It’s no secret the Bucks’ bench has been important in guiding Milwaukee to the league’s best record. Mike Budenholzer even resurrected Pat Connaughton against the Pistons earlier this week and he casually dropped 16 points, 4 rebounds and 2 assists in 22 minutes two days after a DNP, of which he’s had 14 in the last month and a half.
It seems like no matter who Bud puts on the court, they produce.
Not to be outshone Tuesday night though, D.J. Wilson continued his what-was-once-shocking-but-is-now-becoming-somehow-surprisingly-usual play with 9 points in 18 minutes and a +14 differential. Along with his 16 point, 5 rebound performance against the Raptors, D.J. has played in every game since Jan. 11 and is averaging 6.7 points and 3.9 rebounds per.
Before Christmas, no one would have imagined Wilson even seeing the floor, let alone him becoming a productive NBA player. We’re now six weeks into his run and it’s still relatively shocking.
He’s now averaging almost 18 minutes per game this season, shooting nearly 50 percent from the floor and 45 percent from three. He’s also averaging a block a game the past 9 games, showing not only activity but *gasp* ability on the defensive end.
Reminder – D.J. played only 71 total minutes last season.
According to Cleaning the Glass, the Bucks were -54.4 when Wilson was on the floor in 2017-18. Small sample size to be sure, but that’s an awfully ugly number. This year, Milwaukee is +2.7 in 343 minutes when Wilson plays.
Horst’s other “selection” in the 2017 draft, Sterling Brown, has been a key cog in Milwaukee’s bench as well. (The Bucks’ second-round pick was actually South Carolina’s Sindarius Thornwell, who was sent to the Clippers. Horst traded with the 76ers to acquire Brown).
I saw Brown in Oshkosh on Nov. 17 when he was playing for the Herd. I remember the date because it was wine glass giveaway night and also Giannis tried to discreetly make an appearance. It didn’t work. Anyway, Sterling was playing in the G-League two and a half months ago.
Fast forward to January and Brown has been the first guy off Milwaukee’s bench. The second- and third-most used lineups for the Bucks in January featured Brown, one simply with Sterling in Malcolm Brogdon’s spot alongside the starters, and the other along with – you guessed it – D.J. Wilson!
We’ll let that idea marinate for a moment while we delve deeper into Brown’s season in particular.
Sterling is averaging 15.9 minutes per game this season overall. But in the month of January, he played more than 20 minutes six times, including more than 28 minutes in a 111-101 win at Memphis on Jan. 16 in which he scored 11 points, grabbed 7 rebounds, dished out 4 assists and also had a steal and a block. #BenchProduction.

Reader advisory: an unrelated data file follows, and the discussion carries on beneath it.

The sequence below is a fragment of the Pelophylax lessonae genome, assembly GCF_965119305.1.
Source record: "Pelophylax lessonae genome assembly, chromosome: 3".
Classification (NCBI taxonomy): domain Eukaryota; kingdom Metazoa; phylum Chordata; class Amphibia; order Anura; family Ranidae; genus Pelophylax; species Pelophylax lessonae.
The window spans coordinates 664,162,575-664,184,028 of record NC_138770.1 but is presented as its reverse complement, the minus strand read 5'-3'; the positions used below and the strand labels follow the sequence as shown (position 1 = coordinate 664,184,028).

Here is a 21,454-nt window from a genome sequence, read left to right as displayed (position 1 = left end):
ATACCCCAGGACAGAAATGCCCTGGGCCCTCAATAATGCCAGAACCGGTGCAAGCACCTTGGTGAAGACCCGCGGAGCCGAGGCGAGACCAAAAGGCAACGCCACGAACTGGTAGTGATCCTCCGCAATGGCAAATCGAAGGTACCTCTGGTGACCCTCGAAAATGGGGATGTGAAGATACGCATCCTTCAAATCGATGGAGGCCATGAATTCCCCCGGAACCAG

Sterling as the Bucks’ sixth man has been Milwaukee’s most-used lineup in January outside of the starting five.
Coach Bud has a deep track record of developing young wing players. We wondered on which Milwaukee wings he would have the biggest influence, and the answer is most definitely Sterling. This season, Brown has developed a prototypical Budenholzer shot profile – literally half of his shots have been threes, while 39 percent of his shots also come at the rim. He’s shooting 43 percent from deep, and 59 percent on corner threes.
Compare that to his rookie season, when a fifth of all Sterling’s shots were from the mid-range. Bud has taken Brown to school, quite literally. Brown’s effective field goal percentage is in the 91st percentile of all wing players this season.
Now back to that lineup – the one that features both Sterling and D.J. in for Brogdon and Giannis.
Despite playing just 27 minutes, that group was Bud’s third-most popular lineup in January – with Sterling and D.J. seeing more minutes together than any lineup that included any of Tony Snell, Ersan Ilyasova, Connaughton, or George Hill – and it featured a point differential of +30 according to Cleaning the Glass. Next to the starters (you know, when Giannis is on the floor), it was the most productive Bucks lineup.
To bring it all back, that lineup features Horst’s two 2017 draft selections slotted in between three starters. And it’s without Giannis, which is a fantastically crucial point; the league’s MVP (right?) is able to rest while the bench at least holds down the fort, and at times gives him more breathing room. You saw the value of that depth firsthand against the Raptors, when Giannis had to leave early in the fourth quarter with foul trouble.
Bud seemingly tinkers with his wing rotations every few months; maybe Connaughton’s game on Tuesday gives him some more run. Then again, maybe not, as the Toronto game was another DNP for him with Sterling back in his now-usual spot as the first guy off the bench.
As we’ve seen, Bud has faith in Brown. And, as evidenced, plenty of faith in Wilson too, making Milwaukee’s 2017 draft class a now, perhaps surprisingly, key part of the Bucks’ run toward a title.